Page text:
The practitioner may believe that the patient will be unwilling to accept the offer, but may want the patient’s treatment records to reflect that the offer was extended and refused. Such action, by no means required, may help the therapist feel more confident that when his or her actions are later reviewed, he or she will appear to have acted reasonably and ethically. Moreover, if the patient accepts the offer, this may provide the therapist with an opportunity, not otherwise available, to repair the relationship.

ABOUT THE AUTHOR

Richard Leslie: Avoiding Liability Bulletin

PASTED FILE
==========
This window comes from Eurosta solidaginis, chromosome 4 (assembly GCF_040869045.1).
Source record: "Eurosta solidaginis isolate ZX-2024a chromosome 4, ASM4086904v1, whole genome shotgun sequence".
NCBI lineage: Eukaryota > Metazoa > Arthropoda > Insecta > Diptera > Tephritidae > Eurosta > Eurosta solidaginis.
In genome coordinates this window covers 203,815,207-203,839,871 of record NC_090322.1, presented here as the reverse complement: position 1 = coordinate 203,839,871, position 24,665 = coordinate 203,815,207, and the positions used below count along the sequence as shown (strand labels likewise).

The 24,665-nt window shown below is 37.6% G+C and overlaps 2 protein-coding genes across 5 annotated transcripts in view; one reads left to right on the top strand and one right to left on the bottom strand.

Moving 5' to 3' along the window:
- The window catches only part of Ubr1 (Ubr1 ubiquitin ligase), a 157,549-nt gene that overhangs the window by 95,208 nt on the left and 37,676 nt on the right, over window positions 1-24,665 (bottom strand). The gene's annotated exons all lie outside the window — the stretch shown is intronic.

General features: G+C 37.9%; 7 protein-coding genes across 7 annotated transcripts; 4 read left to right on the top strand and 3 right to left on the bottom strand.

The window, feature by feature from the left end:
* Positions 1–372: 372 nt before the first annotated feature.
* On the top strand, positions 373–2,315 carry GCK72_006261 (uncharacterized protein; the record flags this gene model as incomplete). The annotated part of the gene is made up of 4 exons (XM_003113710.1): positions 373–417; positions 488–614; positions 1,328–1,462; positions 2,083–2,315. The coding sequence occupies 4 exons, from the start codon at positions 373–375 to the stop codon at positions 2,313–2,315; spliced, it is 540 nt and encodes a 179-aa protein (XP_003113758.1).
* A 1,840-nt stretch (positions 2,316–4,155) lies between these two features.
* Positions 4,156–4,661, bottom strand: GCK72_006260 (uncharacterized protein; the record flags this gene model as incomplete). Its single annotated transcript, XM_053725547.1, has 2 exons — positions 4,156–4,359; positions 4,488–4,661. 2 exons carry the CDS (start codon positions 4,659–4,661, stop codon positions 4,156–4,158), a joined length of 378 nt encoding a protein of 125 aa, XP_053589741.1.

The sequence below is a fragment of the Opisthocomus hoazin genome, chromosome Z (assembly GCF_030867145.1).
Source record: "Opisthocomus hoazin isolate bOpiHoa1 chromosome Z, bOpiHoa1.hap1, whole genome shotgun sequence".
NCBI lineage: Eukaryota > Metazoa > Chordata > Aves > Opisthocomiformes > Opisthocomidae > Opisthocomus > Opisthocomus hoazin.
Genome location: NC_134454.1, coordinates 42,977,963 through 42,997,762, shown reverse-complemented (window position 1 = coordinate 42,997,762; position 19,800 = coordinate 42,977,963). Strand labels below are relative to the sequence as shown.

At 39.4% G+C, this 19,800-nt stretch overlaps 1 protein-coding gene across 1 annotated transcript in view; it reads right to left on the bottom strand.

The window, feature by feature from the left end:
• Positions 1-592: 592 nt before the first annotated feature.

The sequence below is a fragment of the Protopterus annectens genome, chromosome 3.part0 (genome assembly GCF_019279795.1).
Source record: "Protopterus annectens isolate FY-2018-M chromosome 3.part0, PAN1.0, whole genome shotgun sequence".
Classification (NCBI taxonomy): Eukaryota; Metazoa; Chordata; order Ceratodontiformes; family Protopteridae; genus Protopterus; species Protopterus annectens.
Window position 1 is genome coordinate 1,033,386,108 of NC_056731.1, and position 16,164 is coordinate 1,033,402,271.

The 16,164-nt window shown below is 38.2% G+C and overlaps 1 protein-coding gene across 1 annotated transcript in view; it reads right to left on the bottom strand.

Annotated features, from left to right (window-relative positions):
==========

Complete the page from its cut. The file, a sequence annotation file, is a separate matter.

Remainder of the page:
"At the Intersection of Law and Psychotherapy" Richard S. Leslie is an attorney who has practiced at the intersection of law and psychotherapy for the past twenty-five years. Most recently, he was a consultant to the American Association for Marriage and Family Therapy (AAMFT), where he worked with their various state divisions to develop and implement their legislative agendas. He also provided telephone consultation services to AAMFT members regarding legal and ethical issues confronting practitioners of diverse licensure nationwide. Additionally, he wrote articles regarding legal and ethical issues for their Family Therapy Magazine and presented at workshops on a variety of legal issues. Prior to his work with AAMFT, Richard was Legal Counsel to the California Association of Marriage and Family Therapists (CAMFT) for approximately twenty-two years. He was director of Government Relations for CAMFT, and as such was the architect of CAMFT’s widely regarded and successful legislative agenda. He represented CAMFT before the regulatory board (the Board of Behavioral Sciences) and was a tireless advocate for due process and fairness for licensees and applicants. He was a regular presenter at workshops and was consistently evaluated as CAMFT’s most highly rated presenter. He also sat with the CAMFT Ethics Committee and acted as their advisor on matters pertaining to the enforcement of ethical standards. Richard is an acknowledged expert on matters pertaining to the interrelationship between law and the practice of marriage and family therapy and psychotherapy. For many years, he taught Law and Ethics courses for a number of colleges and universities in their marriage and family therapy degree programs. While at CAMFT, he provided telephone consultation services with thousands of therapists in California and elsewhere for over twenty years. He is highly regarded for his judgment, his expertise, his direct style, and his clarity. Richard has been the driving force for many of the changes and additions to the laws of the State of California that affect MFTs. In 1980, he was primarily responsible for achieving passage of the "Freedom of Choice Law" that required insurance companies to pay for psychotherapy services performed by MFTs. Passage of that law allowed MFTs to earn a living, allowed them to better compete in the marketplace, and strengthened the profession in California by leading to a great increase in the number of licensees and CAMFT membership. Currently, about half of the licensed marriage and family therapists in the country are licensed in California. While at CAMFT, Richard was primarily responsible for, among other things, the successful effort to criminalize sex between a patient and a therapist. He was successful in extending the laws of psychotherapist-patient privilege to MFTs, thereby giving patients the same level of privacy protection as when seeing a psychiatrist or psychologist. He fought tirelessly and successfully for the right of MFTs to refer to themselves as "psychotherapists," to perform psychological testing services, to be appropriately reimbursed by California’s Victims of Crime Program, and to be employed in county mental health agencies throughout California. Richard was admitted to the Bar in New York (1969) and in California (1973). While practicing in New York, he served as a public defender, and later, as an Assistant District Attorney. Shortly after moving to California, he worked for the San Diego County Human Relations Commission as their Law and Justice Officer. While there, he worked successfully to achieve greater racial diversity in the criminal jury selection system and to expose and stop police abuse. For such work with that agency, he was the recipient of the Civil Libertarian of the Year Award by the San Diego Chapter of the American Civil Liberties Union.